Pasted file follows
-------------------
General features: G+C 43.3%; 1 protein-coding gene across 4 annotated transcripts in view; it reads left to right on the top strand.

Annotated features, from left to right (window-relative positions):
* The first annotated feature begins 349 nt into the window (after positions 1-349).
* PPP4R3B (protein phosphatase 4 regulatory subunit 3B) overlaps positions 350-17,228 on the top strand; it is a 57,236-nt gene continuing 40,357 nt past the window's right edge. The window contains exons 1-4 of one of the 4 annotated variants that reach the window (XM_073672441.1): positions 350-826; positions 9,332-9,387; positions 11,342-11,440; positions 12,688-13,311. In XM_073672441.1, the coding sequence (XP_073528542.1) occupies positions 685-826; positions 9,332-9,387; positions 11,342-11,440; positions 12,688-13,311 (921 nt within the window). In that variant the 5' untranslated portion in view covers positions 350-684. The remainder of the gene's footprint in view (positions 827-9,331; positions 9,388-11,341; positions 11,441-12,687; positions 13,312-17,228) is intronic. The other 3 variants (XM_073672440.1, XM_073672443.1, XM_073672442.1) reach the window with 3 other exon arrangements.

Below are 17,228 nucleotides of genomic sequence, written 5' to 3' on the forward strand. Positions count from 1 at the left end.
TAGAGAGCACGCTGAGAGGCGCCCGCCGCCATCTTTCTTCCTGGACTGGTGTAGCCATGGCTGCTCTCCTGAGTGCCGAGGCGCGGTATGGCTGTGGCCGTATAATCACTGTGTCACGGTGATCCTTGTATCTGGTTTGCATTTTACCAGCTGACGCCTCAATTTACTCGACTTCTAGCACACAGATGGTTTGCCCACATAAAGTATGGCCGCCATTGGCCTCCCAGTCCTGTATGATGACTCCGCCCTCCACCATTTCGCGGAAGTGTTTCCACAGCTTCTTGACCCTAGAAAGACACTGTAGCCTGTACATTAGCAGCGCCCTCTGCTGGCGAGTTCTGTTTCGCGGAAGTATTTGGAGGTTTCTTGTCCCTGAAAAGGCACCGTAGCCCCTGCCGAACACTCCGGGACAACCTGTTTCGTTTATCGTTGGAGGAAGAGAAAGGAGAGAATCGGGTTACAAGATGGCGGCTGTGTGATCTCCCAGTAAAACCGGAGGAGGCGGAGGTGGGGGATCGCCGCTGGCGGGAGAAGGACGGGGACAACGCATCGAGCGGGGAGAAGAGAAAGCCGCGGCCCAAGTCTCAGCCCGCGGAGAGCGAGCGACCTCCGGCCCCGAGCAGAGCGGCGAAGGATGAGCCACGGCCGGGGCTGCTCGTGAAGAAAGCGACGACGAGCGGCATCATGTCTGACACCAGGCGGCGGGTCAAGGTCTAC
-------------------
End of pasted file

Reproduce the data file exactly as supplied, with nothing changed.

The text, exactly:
General features: G+C 43.3%; 1 protein-coding gene across 4 annotated transcripts in view; it reads left to right on the top strand.

Annotated features, from left to right (window-relative positions):
* The first annotated feature begins 349 nt into the window (after positions 1-349).
* PPP4R3B (protein phosphatase 4 regulatory subunit 3B) overlaps positions 350-17,228 on the top strand; it is a 57,236-nt gene continuing 40,357 nt past the window's right edge. The window contains exons 1-4 of one of the 4 annotated variants that reach the window (XM_073672441.1): positions 350-826; positions 9,332-9,387; positions 11,342-11,440; positions 12,688-13,311. In XM_073672441.1, the coding sequence (XP_073528542.1) occupies positions 685-826; positions 9,332-9,387; positions 11,342-11,440; positions 12,688-13,311 (921 nt within the window). In that variant the 5' untranslated portion in view covers positions 350-684. The remainder of the gene's footprint in view (positions 827-9,331; positions 9,388-11,341; positions 11,441-12,687; positions 13,312-17,228) is intronic. The other 3 variants (XM_073672440.1, XM_073672443.1, XM_073672442.1) reach the window with 3 other exon arrangements.

Below are 17,228 nucleotides of genomic sequence, written 5' to 3' on the forward strand. Positions count from 1 at the left end.
TAGAGAGCACGCTGAGAGGCGCCCGCCGCCATCTTTCTTCCTGGACTGGTGTAGCCATGGCTGCTCTCCTGAGTGCCGAGGCGCGGTATGGCTGTGGCCGTATAATCACTGTGTCACGGTGATCCTTGTATCTGGTTTGCATTTTACCAGCTGACGCCTCAATTTACTCGACTTCTAGCACACAGATGGTTTGCCCACATAAAGTATGGCCGCCATTGGCCTCCCAGTCCTGTATGATGACTCCGCCCTCCACCATTTCGCGGAAGTGTTTCCACAGCTTCTTGACCCTAGAAAGACACTGTAGCCTGTACATTAGCAGCGCCCTCTGCTGGCGAGTTCTGTTTCGCGGAAGTATTTGGAGGTTTCTTGTCCCTGAAAAGGCACCGTAGCCCCTGCCGAACACTCCGGGACAACCTGTTTCGTTTATCGTTGGAGGAAGAGAAAGGAGAGAATCGGGTTACAAGATGGCGGCTGTGTGATCTCCCAGTAAAACCGGAGGAGGCGGAGGTGGGGGATCGCCGCTGGCGGGAGAAGGACGGGGACAACGCATCGAGCGGGGAGAAGAGAAAGCCGCGGCCCAAGTCTCAGCCCGCGGAGAGCGAGCGACCTCCGGCCCCGAGCAGAGCGGCGAAGGATGAGCCACGGCCGGGGCTGCTCGTGAAGAAAGCGACGACGAGCGGCATCATGTCTGACACCAGGCGGCGGGTCAAGGTCTAC